Arms Assigned Interventions
Active Comparator: 1
Subjects in this study arm will receive active treatment with Cefar TENS device which delivers therapeutic electrical currents 2-3x over sensory threshold in the area of pain.
Device: Transcutaneous Nerve Stimulation (TENS)
Patients will be randomly allocated to a group with active-TENS and exercises, or to a group with placebo-TENS and exercises. The TENS will be used during 3-4 weeks of hospitalization. If patients want to continue the use of TENS/placebo-TENS at home, they will be offered to borrow equipment for 4 months.
Device: Cefar Primo Pro TENS device

Patients will be randomly allocated to a group with active-TENS and exercises, or to a group with placebo-TENS and exercises.

Active TENS: high-frequency modulated pulse duration stimulation Placebo TENS: manipulated device with impulses near sensory threshold.

Placebo Comparator: 2
Subjects in this study arm will receive placebo treatment with manipulated Cefar TENS device which delivers electrical currents just below sensory threshold in the area of pain.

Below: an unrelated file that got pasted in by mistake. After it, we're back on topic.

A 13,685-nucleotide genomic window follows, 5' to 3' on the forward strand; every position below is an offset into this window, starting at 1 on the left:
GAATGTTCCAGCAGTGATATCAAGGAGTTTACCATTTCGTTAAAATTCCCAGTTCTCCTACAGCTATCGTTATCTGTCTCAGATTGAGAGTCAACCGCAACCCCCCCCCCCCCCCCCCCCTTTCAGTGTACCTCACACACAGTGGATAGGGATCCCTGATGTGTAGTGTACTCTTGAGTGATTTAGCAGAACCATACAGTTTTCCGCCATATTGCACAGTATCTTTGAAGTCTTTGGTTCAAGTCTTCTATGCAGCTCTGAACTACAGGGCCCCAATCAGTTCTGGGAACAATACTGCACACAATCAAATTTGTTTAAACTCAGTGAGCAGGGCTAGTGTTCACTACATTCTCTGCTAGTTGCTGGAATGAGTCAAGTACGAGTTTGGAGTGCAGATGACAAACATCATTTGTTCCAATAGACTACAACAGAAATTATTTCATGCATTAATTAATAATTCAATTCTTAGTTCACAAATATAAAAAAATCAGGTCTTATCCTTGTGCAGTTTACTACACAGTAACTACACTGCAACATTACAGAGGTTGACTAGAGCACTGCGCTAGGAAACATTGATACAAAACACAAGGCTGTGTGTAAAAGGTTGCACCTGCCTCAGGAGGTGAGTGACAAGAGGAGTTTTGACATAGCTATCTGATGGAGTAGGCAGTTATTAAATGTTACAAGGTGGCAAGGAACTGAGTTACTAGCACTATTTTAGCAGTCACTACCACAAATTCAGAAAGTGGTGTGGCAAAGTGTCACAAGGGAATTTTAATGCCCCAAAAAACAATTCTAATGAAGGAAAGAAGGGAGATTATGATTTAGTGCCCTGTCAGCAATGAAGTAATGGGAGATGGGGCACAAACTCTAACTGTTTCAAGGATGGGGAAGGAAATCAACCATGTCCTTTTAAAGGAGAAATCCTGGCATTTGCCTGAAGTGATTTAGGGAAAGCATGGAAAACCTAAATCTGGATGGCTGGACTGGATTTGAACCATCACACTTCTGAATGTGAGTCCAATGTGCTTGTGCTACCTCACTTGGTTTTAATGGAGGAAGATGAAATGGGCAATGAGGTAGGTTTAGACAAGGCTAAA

Device: Cefar Primo Pro TENS device

Patients will be randomly allocated to a group with active-TENS and exercises, or to a group with placebo-TENS and exercises.

Active TENS: high-frequency modulated pulse duration stimulation Placebo TENS: manipulated device with impulses near sensory threshold.


Detailed Description:

Setting:

Skogli helse- og rehabiliteringssenter, Lillehammer, Norway. Center of Rehabilitation for chronic pain patients, rheumatic diseases and orthopedic postoperative patients.

Duration:

Until 18 months of intervention + 6 months of follow up and preparation.

Intervention:

Use of TENS during 3-4 weeks of hospitalization connected to multimodal rehabilitation (short-term efficacy). TENS or placebo-TENS is added to routine care.

Follow-up:

If patients want to continue the use of TENS/placebo-TENS at home, they will be offered to borrow equipment for 4 months. Questionnaires will be send at 2 and 4 months, both for the active group, the placebo group and for the group of patients who discontinued the use of TENS/placebo-TENS (long-term efficacy).